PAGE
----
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5. We see everyday as a new challenge, so problem solving comes naturally to us.

We love trying to figure out how to fit square pegs into round holes. In other words, perhaps it’s a bit of stubbornness but we have a hard time seeing many things as impossible. In fact, the bigger the challenge, the more motivated we are to come up with a solution.

6. We get resilient when the going gets tough.

We may have our special challenges with ADD, but that doesn’t mean we give up easily. Actually, we are known for being stubborn sometimes, to the point to where we keep going and persevering despite social stigmas or lack of popularity. Resilience is not about trying to same thing over and over with no outcome. Rather, it’s about coming up with new ways of thinking to approach challenges with a fresh perspective.

7. We are idea machines that constantly look for new ways of doing things.

Sometimes we can be like an idea machine. What I mean is, we consistently come up with unconventional ideas. There is no magic formula to this. Ideas are just finding patterns that emerge and connecting the dots. For example, Sir Richard Branson who is known to have symptoms of ADD, randomly came up with the idea of Virgin Airlines during a trip to Puerto Rico. He was stranded because the flight was overbooked, but he desperately needed to get to the British Virgin Islands. He was desperate for a solution. Luckily, with ADD, he had an idea machine in his brain.

The story is quite creative. He had an idea that no one else had at the time. As Richard explains: “I had a beautiful lady waiting for me in BVI and I hired a plane and borrowed a blackboard and as a joke I wrote Virgin Airlines on the top of the blackboard, $39 one way to BVI. I went out round all the passengers who had been bumped and I filled up my first plane.”

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8. We have a unique perspective that goes against the grain, yet makes us stand out in the crowd.

We tend to see things from a unique perspective, taking in lessons learned from our many frustrations, challenges, shortcomings, and inspirations. Mixed together, this forms a primordial stew of seeing things from a different angle and an original point of view. What made us get singled-out in grade school is the same thing that has shaped us into some very unique adults.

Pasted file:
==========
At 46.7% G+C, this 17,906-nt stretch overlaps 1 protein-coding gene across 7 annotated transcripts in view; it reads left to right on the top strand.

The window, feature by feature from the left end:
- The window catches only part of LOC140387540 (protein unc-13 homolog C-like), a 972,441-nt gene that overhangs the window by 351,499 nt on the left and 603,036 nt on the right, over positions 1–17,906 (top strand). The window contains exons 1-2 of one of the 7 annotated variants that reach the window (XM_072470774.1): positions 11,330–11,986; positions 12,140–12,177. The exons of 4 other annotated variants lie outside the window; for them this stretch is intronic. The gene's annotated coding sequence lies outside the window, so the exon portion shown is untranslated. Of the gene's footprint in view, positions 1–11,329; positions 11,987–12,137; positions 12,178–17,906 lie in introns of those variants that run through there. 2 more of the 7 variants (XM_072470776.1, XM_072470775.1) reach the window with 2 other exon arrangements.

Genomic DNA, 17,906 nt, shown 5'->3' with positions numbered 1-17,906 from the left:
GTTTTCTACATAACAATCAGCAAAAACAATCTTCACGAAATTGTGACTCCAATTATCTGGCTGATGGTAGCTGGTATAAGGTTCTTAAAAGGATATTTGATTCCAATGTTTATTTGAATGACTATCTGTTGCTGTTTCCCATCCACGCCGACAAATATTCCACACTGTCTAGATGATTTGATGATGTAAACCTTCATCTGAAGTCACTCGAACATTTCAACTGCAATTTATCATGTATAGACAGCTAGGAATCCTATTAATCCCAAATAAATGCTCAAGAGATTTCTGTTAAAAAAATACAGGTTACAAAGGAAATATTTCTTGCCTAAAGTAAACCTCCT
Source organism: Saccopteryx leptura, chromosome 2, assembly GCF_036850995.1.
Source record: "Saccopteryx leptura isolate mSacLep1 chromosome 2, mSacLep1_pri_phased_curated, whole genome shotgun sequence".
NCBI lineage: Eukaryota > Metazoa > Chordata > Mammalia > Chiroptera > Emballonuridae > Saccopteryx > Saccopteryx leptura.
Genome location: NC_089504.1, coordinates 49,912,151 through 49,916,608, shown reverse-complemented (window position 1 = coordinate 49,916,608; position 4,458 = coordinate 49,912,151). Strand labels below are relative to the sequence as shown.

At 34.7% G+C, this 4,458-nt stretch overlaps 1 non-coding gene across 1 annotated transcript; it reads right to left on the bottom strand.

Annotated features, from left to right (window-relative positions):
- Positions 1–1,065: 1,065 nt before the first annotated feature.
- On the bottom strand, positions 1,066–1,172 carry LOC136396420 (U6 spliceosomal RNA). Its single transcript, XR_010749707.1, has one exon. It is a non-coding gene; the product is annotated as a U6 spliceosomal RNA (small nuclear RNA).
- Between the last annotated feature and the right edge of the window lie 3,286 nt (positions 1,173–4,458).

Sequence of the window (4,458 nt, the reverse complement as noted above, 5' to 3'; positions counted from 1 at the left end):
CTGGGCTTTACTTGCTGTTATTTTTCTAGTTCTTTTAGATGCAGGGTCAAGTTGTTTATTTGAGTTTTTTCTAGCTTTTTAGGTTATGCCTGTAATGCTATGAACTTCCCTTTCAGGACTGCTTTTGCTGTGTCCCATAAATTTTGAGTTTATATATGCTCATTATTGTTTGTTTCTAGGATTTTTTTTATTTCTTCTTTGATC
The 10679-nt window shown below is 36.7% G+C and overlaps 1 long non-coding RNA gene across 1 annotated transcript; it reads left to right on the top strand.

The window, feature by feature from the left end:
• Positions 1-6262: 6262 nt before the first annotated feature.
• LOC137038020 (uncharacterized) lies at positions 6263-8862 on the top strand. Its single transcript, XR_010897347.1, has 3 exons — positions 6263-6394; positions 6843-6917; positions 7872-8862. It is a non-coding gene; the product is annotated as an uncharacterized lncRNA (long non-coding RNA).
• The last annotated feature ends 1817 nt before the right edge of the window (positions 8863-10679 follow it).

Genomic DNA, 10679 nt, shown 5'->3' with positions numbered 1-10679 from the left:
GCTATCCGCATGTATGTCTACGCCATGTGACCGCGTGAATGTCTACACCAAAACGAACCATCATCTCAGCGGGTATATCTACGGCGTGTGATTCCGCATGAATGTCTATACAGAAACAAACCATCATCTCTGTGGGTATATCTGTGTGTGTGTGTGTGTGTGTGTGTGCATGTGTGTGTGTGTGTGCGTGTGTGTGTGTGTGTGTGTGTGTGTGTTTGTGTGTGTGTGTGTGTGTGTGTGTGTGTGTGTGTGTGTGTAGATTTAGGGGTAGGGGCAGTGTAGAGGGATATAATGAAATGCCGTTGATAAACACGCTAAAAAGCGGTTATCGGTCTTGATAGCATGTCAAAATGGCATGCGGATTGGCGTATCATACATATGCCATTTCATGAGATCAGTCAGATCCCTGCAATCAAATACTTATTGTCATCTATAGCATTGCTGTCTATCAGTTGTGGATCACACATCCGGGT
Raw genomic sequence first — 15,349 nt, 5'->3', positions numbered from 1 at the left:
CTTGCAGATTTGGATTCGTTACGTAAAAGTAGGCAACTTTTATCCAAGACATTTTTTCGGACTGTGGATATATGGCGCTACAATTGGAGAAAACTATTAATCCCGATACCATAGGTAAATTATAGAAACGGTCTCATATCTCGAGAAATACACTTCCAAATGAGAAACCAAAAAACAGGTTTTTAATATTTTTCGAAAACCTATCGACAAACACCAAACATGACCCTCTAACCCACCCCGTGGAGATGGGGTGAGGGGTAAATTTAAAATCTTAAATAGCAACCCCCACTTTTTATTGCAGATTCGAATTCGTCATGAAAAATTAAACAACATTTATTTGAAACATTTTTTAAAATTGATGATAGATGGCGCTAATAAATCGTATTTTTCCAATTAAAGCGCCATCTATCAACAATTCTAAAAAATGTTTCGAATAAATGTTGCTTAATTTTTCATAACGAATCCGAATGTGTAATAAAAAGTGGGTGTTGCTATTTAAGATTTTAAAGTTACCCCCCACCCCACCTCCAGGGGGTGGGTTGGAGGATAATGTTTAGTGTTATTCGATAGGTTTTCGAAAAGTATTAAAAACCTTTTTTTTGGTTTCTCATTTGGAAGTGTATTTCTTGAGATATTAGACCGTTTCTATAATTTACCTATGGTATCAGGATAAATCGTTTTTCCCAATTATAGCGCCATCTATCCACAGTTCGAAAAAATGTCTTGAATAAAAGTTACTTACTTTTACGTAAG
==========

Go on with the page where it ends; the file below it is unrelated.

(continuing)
Conclusion

ADD is not a curable disorder, but it is a treatable one. When you use it to focus on your strengths instead of your weaknesses you will find yourself in quite a different world – a world of creativity, innovation, and warmth like you have never known before. Come fly with us.

Featured photo credit: Image by Alexander Shustov via images.unsplash.com

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Last Updated on May 21, 2019

How to Communicate Effectively in Any Relationship

How to Communicate Effectively in Any Relationship

For all our social media bravado, we live in a society where communication is seen less as an art, and more as a perfunctory exercise. We spend so much time with people, yet we struggle with how to meaningfully communicate.

If you believe you have mastered effective communication, scan the list below and see whether you can see yourself in any of the examples:

Example 1

You are uncomfortable with a person’s actions or comments, and rather than telling the individual immediately, you sidestep the issue and attempt to move on as though the offending behavior or comment never happened.

You move on with the relationship and develop a pattern of not addressing challenging situations. Before long, the person with whom you are in relationship will say or do something that pushes you over the top and predictably, you explode or withdraw completely from the relationship.